Shelly has launched some new smart wall switches, that are unlike any other smart wall switches that I’ve seen before, in that they have a more modular approach to how they work by being able to mix and match different configurations to suit your specific needs.
Full transparency as always, Shelly did send me a these frames and relays for me to check out.
The Shelly 1
If you haven’t ever used any Shelly products before, for a couple of years now, Shelly has been known for their line of smart relays, which all started with the Shelly one, a cheap single channel smart relay that uses Wi-Fi, has local control and are really compact.
This has made a really popular way of turning something that is not smart, into something that is - from lights, extractor fans, coffee makers, garage doors and so much more can all be made smart with a Shelly. Since the original Shelly 1, they’ve been really expanding their line up with a bunch of other relays, with more channels, adding power monitoring, dimmer modules and even started branching out into their own sensors and devices.
These relays are particularly popular for being able to pop-in behind your existing light switch, meaning you can maintain the original look and feel, and a killer feature is that the original functionality of the light can be kept, so that the light switch still operates physically as well as smartly!
Shelly Smart Wall Switches
Shelly has now launched their own light switches that work along side their line of relays - giving you this pretty cool modular approach. Something I’ve not really seen done before with smart light switches.
The Shelly Wall Switches are split into 3 different components that you can choose:
- The switches - 1, 2 or 4 button options in black or white
- Face Plate - 1, 2 or 3 switches side by side
- Relay - Choose the relay that fits your needs best
The idea here is you buy the switch modules, and then you clip your chosen Shelly relay into the back, using the included frames. Then wire the pre-run wires from the buttons into the relay, and wire it up into the wall.
These are available in black or white, along with single, double or triple frame sizes, and I love the ability to just snap in whichever relay fits your needs and it being nice and modular.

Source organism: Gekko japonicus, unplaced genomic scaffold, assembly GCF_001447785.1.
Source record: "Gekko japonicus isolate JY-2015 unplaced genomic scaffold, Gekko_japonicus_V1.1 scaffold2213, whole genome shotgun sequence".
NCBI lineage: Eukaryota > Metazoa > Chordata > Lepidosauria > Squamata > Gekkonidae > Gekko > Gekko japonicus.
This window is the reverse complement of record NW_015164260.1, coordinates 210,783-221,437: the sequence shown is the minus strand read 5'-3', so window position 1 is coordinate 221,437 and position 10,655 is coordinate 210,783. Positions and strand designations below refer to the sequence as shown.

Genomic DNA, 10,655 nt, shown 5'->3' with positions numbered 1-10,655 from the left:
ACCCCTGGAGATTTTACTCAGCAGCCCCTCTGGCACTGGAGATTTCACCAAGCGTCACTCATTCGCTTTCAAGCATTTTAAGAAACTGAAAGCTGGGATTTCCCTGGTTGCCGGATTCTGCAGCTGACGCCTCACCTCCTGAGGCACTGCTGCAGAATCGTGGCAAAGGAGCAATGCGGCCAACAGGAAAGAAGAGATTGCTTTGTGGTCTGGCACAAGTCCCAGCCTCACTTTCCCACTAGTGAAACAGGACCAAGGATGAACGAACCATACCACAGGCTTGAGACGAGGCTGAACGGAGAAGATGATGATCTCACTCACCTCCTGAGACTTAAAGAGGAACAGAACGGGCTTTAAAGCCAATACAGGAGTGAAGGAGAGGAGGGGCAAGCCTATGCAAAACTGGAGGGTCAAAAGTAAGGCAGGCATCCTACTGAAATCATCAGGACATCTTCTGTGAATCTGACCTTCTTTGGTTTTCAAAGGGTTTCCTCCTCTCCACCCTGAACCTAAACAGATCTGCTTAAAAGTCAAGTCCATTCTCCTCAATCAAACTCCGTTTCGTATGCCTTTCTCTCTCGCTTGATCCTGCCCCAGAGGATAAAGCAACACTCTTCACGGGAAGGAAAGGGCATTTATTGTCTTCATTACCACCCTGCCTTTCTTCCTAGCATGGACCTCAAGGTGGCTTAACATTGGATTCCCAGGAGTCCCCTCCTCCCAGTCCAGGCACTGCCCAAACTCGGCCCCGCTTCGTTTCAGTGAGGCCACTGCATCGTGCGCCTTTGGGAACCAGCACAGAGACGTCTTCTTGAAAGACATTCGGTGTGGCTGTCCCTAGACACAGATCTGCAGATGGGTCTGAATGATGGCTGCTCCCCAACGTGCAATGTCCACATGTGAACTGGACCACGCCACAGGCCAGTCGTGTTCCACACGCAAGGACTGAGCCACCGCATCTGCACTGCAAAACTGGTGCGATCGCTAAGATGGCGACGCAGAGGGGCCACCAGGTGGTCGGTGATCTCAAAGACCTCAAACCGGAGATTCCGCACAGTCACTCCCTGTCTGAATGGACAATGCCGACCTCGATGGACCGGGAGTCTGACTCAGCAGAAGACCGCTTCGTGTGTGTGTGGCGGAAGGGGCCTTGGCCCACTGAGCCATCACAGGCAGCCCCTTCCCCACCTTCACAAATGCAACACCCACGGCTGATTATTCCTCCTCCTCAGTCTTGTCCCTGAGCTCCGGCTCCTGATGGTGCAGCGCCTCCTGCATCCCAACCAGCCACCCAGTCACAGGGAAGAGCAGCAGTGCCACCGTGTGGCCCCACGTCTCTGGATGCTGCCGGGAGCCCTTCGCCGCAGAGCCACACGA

There are quite a few different combinations you could make, depending on what your needs are. Here are a few possible combinations:
- Single button with Shelly 1 Plus for controlling a single light.
- Single button with Shelly 1PM for controlling a single light with power monitoring.
- Double button with Shelly 2.5 for controlling a garage door and light with power monitoring
- Double button with with Shelly 2PM for controlling 2 lights with power monitoring.
- Quad button with Shelly I4 for scene controlling (Shelly I4 has no relay)
Whatever you want you can pretty much mix and match to get the functionality you need, just make sure that the relay you are choosing is compatible with the button configuration.
Swapping is easy!
Since some of the Shelly relays are slightly different shapes depending which line of products you buy, included inside with the switches are different frames for using with the different models.
That makes it great for if you fit a single channel Shelly 1 today, then in 6 months time you want to switch to the power monitoring version, you simply swap out the relay and change the holder and your good to go. No need to have to re-buy the switch, since the holders are included by default.
Swapping them in and out take's seconds and is really easy to do.
The switches are just under 8 euros per switch, which is around £6, and it’s the same price for if you want a 1, 2 or 4 button version in black or white.
You’ll need to factor in the price of the frame though which is about another 3 pound 50, so let’s call it £10 all in for the switches themselves, then the cost of the relay which will vary depending on which model you choose.
As for the switches themselves, they don’t look too bad and are pretty inexpensive, particularly if you have some relays in behind your regular switches already and you want to pick up some of these.